Jazz CD Reviews
Antonio Sanchez – New Life – Cam Jazz
Published on March 28, 2013
Antonio Sanchez – New Life – Cam Jazz [Distr. by Sunnyside/ eOne] CAM 5045 – 72:26 ****:
(Antonio Sanchez – drums, vocals, keys, co-producer; Dave Binney – alto saxophone; Donny McCaslin – tenor saxophone; John Escreet – piano, Fender Rhodes; Matt Brewer – acoustic & electric bass; Thana Alexa – voice)
There seems to be an unfortunate prejudice regarding drummers. It’s the preconception those behind the drum kits are not also composers and bandleaders. It’s true that statistically there are fewer drummers who write music and manage groups as compared to other artists. But jazz has plentiful examples of drummers who are more than just timekeepers or rhythmists, from Art Blakey to Paul Motian, and from Jack DeJohnette to Tony Williams. Three time Grammy Award winner Antonio Sanchez is continuing that legacy with his 72-minute third outing, New Life. Sanchez has performed with Chick Corea, Michael Brecker, Charlie Haden, Toots Thielemans, and Joshua Redman. But since 2002, Sanchez’s most prominent connection has been with Pat Metheny, in a number of settings, including Metheny’s trio and quartet as well as the Unity Band.
Sanchez’s earlier albums (Migration, 2007 and Live in New York at Jazz Standard, 2010) featured a two-sax lineup alongside drums and bass, with occasional supporting guitar. Over the course of eight lengthy pieces Sanchez magnifies his compositional palette with the addition of piano, which allows more variety and different musical coloring. Sanchez created a talented quintet to realize his all-originals program. Tenor saxophonist Donny McCaslin is a solo artist and an in-demand session player (Tony Monaco, Joel Harrison, and singer Elisabeth Lohninger are just a few names he has been linked to). Alto saxophonist Dave Binney, who has released close to 20 solo projects, has worked with Ray Levier and has previously collaborated with McCaslin in New York City avant-garde jazz quartet Lan Xang. Bassist Matt Brewer (who switches between acoustic and electric bass) has performed with Adam Niewood, Gonzalo Rubalcaba, Greg Osby and a host of others. Pianist John Escreet has issued four solo albums, and recorded with Tyshawn Sorey and Binney. Vocalist Thana Alexa (Sanchez’s fiancée) guests on certain cuts.
Sanchez is a storyteller and there is a tale behind most of his latest tunes. Opener “Uprising and Revolutions” began as a sedate ballad but was modified into a higher acceleration when it became a tribute to the Arab Spring. Tension develops from the start with rubato bursts, drum rolls, reverberating bass, and an industrious groove, and by the two-minute mark, the saxes commence an explorative, improvisational section. Escreet builds his own pressure with deft harmonic alterations. Two selections are based on Greek mythology. The modal-leaning “Minotauro,” gradually advances, from a slow bass pulse with a meter which shifts from asymmetrical to regular; ticking percussion; and atmospheric Fender Rhodes, and then the piece moves to a mid-tempo funk structure (highlighted by Escreet’s soulful Fender Rhodes solo) and next, a Sanchez drum improv, with concentrated intensity and an open-minded use of time. “Medusa” is constructed around Sanchez’s memory of the snarling dreadful creature with venomous snakes in place of hair, which Sanchez vividly remembered from a childhood viewing of the film, Clash of the Titans. “Medusa” has an interlaced, intricate melody and complex, polyrhythmic arrangement which echoes the Medusa’s malevolence and the woman-like monster’s writhing, serpentine tresses. The two horns pursue each other, then function in unity, and also expand into broad harmonic flourishes.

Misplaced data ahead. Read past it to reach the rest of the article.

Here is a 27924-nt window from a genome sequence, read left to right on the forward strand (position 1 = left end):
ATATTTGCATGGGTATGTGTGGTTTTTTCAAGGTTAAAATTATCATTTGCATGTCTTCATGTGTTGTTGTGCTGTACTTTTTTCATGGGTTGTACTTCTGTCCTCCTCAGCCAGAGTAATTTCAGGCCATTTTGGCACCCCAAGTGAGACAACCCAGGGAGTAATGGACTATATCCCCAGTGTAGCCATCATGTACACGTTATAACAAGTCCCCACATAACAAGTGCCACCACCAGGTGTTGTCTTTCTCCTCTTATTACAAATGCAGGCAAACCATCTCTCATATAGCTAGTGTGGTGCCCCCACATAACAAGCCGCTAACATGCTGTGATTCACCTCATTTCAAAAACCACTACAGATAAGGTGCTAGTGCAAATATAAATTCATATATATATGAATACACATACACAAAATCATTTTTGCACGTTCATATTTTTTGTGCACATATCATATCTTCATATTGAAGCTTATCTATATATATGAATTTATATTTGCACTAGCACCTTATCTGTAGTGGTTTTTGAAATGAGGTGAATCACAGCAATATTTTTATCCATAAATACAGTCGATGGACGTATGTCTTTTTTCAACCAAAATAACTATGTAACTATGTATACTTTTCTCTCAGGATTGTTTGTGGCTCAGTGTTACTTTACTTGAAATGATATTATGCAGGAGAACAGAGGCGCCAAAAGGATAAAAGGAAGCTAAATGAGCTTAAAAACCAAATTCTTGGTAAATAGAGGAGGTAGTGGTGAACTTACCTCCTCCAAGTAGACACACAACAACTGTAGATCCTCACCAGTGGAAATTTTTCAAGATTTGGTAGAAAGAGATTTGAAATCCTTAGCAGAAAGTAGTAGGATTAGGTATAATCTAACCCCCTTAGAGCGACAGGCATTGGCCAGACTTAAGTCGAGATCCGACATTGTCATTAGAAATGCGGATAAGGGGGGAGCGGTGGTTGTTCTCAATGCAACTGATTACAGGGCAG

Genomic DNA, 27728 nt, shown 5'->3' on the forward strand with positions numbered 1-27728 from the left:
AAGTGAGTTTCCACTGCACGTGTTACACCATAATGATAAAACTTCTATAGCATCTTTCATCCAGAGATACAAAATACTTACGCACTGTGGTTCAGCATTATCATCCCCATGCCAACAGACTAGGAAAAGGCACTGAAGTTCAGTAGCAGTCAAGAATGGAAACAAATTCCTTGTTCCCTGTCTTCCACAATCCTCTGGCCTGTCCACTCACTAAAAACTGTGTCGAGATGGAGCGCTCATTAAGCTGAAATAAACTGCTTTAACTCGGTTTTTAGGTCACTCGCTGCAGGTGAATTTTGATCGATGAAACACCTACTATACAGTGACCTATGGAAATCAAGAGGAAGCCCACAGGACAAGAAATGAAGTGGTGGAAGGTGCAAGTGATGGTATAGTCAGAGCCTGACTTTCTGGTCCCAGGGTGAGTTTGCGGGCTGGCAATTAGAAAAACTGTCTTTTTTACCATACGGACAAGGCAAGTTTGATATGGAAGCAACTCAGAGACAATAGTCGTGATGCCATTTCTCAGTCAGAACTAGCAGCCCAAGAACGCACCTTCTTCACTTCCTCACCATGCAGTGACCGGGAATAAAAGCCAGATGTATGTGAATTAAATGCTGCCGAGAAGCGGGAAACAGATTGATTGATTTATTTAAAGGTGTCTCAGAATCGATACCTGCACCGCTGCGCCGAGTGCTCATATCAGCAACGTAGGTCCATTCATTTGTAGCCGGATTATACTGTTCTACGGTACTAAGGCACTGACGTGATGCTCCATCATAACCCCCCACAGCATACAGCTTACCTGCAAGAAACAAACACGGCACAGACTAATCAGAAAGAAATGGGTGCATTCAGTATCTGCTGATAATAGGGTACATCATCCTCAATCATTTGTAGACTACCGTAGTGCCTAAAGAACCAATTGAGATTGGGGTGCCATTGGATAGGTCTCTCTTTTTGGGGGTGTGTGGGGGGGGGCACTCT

Friendship and kin inform the narrative undertow on further offerings. The flexible “The Real McDaddy” was written specifically with McCaslin’s tone and style in mind. Sanchez states the title refers to how he and McCaslin jokingly call each other papi (Spanish for father), and that no matter the situation, McCaslin never loses his cool. The cut’s idiosyncratic funk lines incorporate unpredictable breaks, thematic stops and starts, and metrical fluctuations set up by Escreet, Brewer and Sanchez, while the always unflappable horns ply their way through the ever-changing rhythmic landscape. “Nighttime Story” is a melodic jazz lullaby, which has the sort of late evening demeanor which might be hummed to a youngster ready to slip into slumberland: this has some of the record’s most poignant sax, as well as Escreet’s equally lyrical piano lines. Sanchez’s most commemorative composition comes at the end with the vibrant “Family Ties,” which Sanchez describes as “such a happy tune. It represents what my family can be: full of drama but full of happiness at the same time.” McCaslin and Binney share harmonic and dynamic development, and conceive first-class solos, accentuating one another, while also lightly bantering. Sanchez’s probable future is plotted out on the soaring, epic title track, the album’s centerpiece. Sanchez asserts “it’s the track that I worked on the most, and the one that was most satisfying to record and listen back to.” The arrangement includes Alexa’s wordless singing, akin to Naná Vasconcelos’ involvement with Metheny. Sanchez says “New Life” signifies his new life as composer and bandleader, but with his imminent wife’s vocal support, it’s a given that “New Life” correspondingly looks ahead to Sanchez’s impending marriage and the strong possibility of parenthood. Anyone who wants a behind-the-scenes sneak peek of the New Life sessions should view a short video which shows the recording process.
TrackList: Uprising and Revolutions; Minotauro; New Life; Nighttime Story; Medusa; The Real McDaddy; Air; Family Ties.